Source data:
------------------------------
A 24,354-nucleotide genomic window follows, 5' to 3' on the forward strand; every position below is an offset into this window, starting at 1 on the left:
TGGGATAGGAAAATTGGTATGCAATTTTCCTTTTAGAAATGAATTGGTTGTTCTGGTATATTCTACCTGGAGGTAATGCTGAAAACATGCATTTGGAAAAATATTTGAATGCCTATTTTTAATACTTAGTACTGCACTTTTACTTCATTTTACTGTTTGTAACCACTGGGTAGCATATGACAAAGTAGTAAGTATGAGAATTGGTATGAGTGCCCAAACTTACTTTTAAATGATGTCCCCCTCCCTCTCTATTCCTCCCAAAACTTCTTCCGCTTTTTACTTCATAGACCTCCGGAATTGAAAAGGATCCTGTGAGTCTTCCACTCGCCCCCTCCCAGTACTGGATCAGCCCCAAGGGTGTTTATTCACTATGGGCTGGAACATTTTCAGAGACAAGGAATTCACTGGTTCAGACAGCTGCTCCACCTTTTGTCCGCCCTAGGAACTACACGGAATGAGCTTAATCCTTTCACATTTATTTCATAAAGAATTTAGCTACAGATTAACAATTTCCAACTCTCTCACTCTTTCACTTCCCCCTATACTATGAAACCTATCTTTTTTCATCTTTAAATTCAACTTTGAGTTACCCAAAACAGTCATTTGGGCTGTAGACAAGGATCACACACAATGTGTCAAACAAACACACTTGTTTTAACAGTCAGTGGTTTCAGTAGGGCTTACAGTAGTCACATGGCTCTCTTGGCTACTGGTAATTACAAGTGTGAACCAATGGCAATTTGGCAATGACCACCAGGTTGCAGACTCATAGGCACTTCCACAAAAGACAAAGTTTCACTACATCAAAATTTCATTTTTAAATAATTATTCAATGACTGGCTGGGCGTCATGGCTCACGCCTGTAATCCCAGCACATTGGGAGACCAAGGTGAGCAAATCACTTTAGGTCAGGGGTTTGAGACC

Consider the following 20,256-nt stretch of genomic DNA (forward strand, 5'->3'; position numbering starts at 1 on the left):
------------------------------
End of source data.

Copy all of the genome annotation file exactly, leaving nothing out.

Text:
A 24,354-nucleotide genomic window follows, 5' to 3' on the forward strand; every position below is an offset into this window, starting at 1 on the left:
TGGGATAGGAAAATTGGTATGCAATTTTCCTTTTAGAAATGAATTGGTTGTTCTGGTATATTCTACCTGGAGGTAATGCTGAAAACATGCATTTGGAAAAATATTTGAATGCCTATTTTTAATACTTAGTACTGCACTTTTACTTCATTTTACTGTTTGTAACCACTGGGTAGCATATGACAAAGTAGTAAGTATGAGAATTGGTATGAGTGCCCAAACTTACTTTTAAATGATGTCCCCCTCCCTCTCTATTCCTCCCAAAACTTCTTCCGCTTTTTACTTCATAGACCTCCGGAATTGAAAAGGATCCTGTGAGTCTTCCACTCGCCCCCTCCCAGTACTGGATCAGCCCCAAGGGTGTTTATTCACTATGGGCTGGAACATTTTCAGAGACAAGGAATTCACTGGTTCAGACAGCTGCTCCACCTTTTGTCCGCCCTAGGAACTACACGGAATGAGCTTAATCCTTTCACATTTATTTCATAAAGAATTTAGCTACAGATTAACAATTTCCAACTCTCTCACTCTTTCACTTCCCCCTATACTATGAAACCTATCTTTTTTCATCTTTAAATTCAACTTTGAGTTACCCAAAACAGTCATTTGGGCTGTAGACAAGGATCACACACAATGTGTCAAACAAACACACTTGTTTTAACAGTCAGTGGTTTCAGTAGGGCTTACAGTAGTCACATGGCTCTCTTGGCTACTGGTAATTACAAGTGTGAACCAATGGCAATTTGGCAATGACCACCAGGTTGCAGACTCATAGGCACTTCCACAAAAGACAAAGTTTCACTACATCAAAATTTCATTTTTAAATAATTATTCAATGACTGGCTGGGCGTCATGGCTCACGCCTGTAATCCCAGCACATTGGGAGACCAAGGTGAGCAAATCACTTTAGGTCAGGGGTTTGAGACC

Consider the following 20,256-nt stretch of genomic DNA (forward strand, 5'->3'; position numbering starts at 1 on the left):